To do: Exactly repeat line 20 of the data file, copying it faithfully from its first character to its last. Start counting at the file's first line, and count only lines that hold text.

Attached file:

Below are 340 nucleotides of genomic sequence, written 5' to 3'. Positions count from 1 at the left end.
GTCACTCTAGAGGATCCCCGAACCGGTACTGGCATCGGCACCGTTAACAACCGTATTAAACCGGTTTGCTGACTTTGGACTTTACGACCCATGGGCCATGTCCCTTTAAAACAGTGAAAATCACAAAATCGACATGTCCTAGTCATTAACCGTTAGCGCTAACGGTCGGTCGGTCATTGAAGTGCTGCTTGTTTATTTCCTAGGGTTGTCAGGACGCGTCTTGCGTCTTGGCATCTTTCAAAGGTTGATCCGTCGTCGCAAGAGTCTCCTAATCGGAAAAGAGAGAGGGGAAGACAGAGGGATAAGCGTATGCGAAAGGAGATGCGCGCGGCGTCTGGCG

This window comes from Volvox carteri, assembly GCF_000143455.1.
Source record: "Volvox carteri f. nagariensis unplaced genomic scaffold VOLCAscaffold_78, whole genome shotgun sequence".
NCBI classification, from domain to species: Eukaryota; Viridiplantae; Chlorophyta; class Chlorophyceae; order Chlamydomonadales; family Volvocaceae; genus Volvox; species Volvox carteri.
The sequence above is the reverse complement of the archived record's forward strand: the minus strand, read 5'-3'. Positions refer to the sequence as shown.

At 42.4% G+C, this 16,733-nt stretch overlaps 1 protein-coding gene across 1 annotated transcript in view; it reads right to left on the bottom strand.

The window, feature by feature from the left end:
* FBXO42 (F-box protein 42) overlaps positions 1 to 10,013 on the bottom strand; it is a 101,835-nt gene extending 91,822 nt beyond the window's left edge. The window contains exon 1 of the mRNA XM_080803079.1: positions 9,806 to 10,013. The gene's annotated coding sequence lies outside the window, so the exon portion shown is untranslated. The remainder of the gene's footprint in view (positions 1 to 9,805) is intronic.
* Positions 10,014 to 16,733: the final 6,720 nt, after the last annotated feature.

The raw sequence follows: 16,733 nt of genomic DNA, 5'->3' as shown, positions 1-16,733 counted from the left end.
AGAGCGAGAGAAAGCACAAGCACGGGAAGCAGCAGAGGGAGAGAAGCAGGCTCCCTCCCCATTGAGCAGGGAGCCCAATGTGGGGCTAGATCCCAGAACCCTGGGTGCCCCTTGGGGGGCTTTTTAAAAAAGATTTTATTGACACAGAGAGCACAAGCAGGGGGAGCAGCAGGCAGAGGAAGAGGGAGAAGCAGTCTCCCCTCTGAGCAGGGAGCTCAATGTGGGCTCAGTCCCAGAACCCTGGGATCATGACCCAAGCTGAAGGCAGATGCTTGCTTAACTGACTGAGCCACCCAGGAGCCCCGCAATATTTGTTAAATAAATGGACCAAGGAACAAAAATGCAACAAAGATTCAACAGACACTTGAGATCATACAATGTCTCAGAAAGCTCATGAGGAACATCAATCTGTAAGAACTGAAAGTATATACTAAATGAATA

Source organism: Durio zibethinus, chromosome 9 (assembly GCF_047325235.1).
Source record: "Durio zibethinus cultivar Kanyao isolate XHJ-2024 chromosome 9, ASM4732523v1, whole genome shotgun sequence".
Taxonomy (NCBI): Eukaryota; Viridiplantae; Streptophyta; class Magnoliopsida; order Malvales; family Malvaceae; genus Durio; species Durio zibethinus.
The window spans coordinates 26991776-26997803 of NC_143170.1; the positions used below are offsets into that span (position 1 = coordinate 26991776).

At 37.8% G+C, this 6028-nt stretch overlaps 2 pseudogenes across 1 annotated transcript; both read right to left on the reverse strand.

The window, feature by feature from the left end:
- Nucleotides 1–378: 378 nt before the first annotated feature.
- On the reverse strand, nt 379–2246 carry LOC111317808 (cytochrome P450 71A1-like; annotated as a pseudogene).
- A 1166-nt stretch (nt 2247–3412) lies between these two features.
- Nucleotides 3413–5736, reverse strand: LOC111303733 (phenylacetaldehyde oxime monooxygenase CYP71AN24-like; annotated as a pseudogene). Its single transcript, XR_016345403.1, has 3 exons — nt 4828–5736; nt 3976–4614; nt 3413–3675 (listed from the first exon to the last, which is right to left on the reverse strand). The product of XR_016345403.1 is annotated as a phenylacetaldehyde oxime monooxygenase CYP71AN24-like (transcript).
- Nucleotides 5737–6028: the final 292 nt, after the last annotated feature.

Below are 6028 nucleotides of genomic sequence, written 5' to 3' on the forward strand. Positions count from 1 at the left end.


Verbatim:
- On the reverse strand, nt 379–2246 carry LOC111317808 (cytochrome P450 71A1-like; annotated as a pseudogene).